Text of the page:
If you don’t like to be alone, pets can be great domestic companions. Often a pet is very intuitive and will seek you out when you’re feeling down, refusing to allow you to remain alone. Just make sure you can fully care for and love a pet before you take her home. Pets should not be used to fill a temporary void and then pushed aside. A dog or cat is a long-term commitment, and it’s not always easy, but if you are up to it, they can provide much love through the good times and the bad.


7. Pets are great listeners

You can talk to your pet about anything — your day, your hopes, your dreams. You can practice a speech with them, lament about a breakup, or utter truths that you may be afraid to actually share with someone else. A dog or cat can be the perfect “person” to go to when you want to vent without any potential repercussions.


8. Pets love you unconditionally

Seeing her enthusiasm when you walk in the door can be an instant mood-lifting boost. Her tail wagging, tongue hanging out her mouth making it look like she is smiling, the way her ears perk up. Her grunts or purrs. She doesn’t care if you just screwed up a deal at work, or bombed a test, she loves you for being you, whatever that means on any given day. She’s just happy to see you. She wants to be around you, to love you, and be loved by you.


9. Pets can lessen your isolation

Dog parks allow for more opportunities for socialization for both your dog and you. Your dog makes friends pretty easily and will break the ice, so you can connect with new people, and perhaps set up future dog dates, hikes, or playtimes at local parks. Your little cutie can be an instant conversation starter, and also a good way to get to know some of the people in your neighbourhood.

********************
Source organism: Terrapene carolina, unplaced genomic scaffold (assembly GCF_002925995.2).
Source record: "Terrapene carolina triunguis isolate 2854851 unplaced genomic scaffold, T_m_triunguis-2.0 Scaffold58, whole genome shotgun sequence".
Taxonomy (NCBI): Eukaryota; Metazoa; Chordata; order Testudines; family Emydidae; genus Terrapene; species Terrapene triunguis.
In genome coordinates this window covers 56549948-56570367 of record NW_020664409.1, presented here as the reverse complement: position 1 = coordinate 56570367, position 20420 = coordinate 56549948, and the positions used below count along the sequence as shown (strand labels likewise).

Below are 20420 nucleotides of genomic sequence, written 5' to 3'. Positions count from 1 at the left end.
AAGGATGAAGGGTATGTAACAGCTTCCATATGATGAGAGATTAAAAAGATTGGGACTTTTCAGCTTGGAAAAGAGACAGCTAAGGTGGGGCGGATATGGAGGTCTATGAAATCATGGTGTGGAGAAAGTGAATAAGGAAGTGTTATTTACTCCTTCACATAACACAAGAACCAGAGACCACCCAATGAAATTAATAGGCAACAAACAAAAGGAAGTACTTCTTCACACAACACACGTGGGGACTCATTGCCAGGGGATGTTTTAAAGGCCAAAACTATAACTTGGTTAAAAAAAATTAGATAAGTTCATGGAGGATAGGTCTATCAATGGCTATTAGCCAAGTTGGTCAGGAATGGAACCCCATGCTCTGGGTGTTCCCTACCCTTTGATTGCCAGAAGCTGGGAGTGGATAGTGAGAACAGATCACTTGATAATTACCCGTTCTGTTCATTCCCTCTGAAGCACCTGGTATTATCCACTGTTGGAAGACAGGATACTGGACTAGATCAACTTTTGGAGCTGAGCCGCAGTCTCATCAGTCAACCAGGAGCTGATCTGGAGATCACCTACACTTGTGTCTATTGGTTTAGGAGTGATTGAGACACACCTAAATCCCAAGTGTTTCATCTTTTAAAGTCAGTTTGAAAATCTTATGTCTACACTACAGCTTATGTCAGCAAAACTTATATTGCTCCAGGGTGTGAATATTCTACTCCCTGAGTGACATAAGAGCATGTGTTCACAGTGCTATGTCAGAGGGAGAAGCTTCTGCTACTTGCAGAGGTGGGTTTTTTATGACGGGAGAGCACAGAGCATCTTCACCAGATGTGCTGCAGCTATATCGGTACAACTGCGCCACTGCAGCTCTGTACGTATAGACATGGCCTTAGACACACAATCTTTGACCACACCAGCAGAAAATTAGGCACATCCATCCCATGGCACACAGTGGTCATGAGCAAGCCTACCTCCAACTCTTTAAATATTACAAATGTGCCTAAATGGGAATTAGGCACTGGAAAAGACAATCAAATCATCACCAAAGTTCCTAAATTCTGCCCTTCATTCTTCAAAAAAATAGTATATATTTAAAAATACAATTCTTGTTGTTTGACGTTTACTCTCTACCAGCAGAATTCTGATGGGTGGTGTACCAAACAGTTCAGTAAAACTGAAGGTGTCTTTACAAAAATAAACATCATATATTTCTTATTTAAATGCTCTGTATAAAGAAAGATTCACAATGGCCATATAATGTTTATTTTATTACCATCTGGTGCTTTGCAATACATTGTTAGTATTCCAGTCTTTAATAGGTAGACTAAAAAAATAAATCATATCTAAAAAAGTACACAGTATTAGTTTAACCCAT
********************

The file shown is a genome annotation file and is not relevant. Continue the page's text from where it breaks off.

10. Pets can give you a purpose

Having a pet to care for can give you a feeling of purpose, which can be crucial when you are feeling really down and overwhelmed by negative thoughts. By caring for your pet, or another person or animal in need, you are focusing on something other than yourself and your life. Your good deeds, and your pet’s positive response, will give you a feeling of instant gratification.


11. Pets make you smile

When your dog does cute things like rolling on his back or putting a paw up on your arm, he can make you smile, which in turn triggers neurotransmitters to fire. These pet-time smiles can raise your serotonin and dopamine levels, which are nerve transmitters associated with calmness and happiness.


12. Playing is fun

With the grind of daily life, sometimes we forget to just let loose and have fun. Go ahead; wrestle, play catch, dance together, or just run around and act silly. Your dog will love you for it.



– Danielle Hark, Huffington Post. 12 Ways Your Pet Can Improve Your Mental Health!

This article was written by 60 Plus Club and republished with their permission, you can find the original article here: https://www.60plusclub.com.au/health/12-reasons-why-pets-can-improve-mental-health/


One reason people can’t remember where their keys are is they’re not paying attention when they put them down. - Mark McDaniel, Ph.D., a psychology professor and memory researcher at Washington University in St. Louis.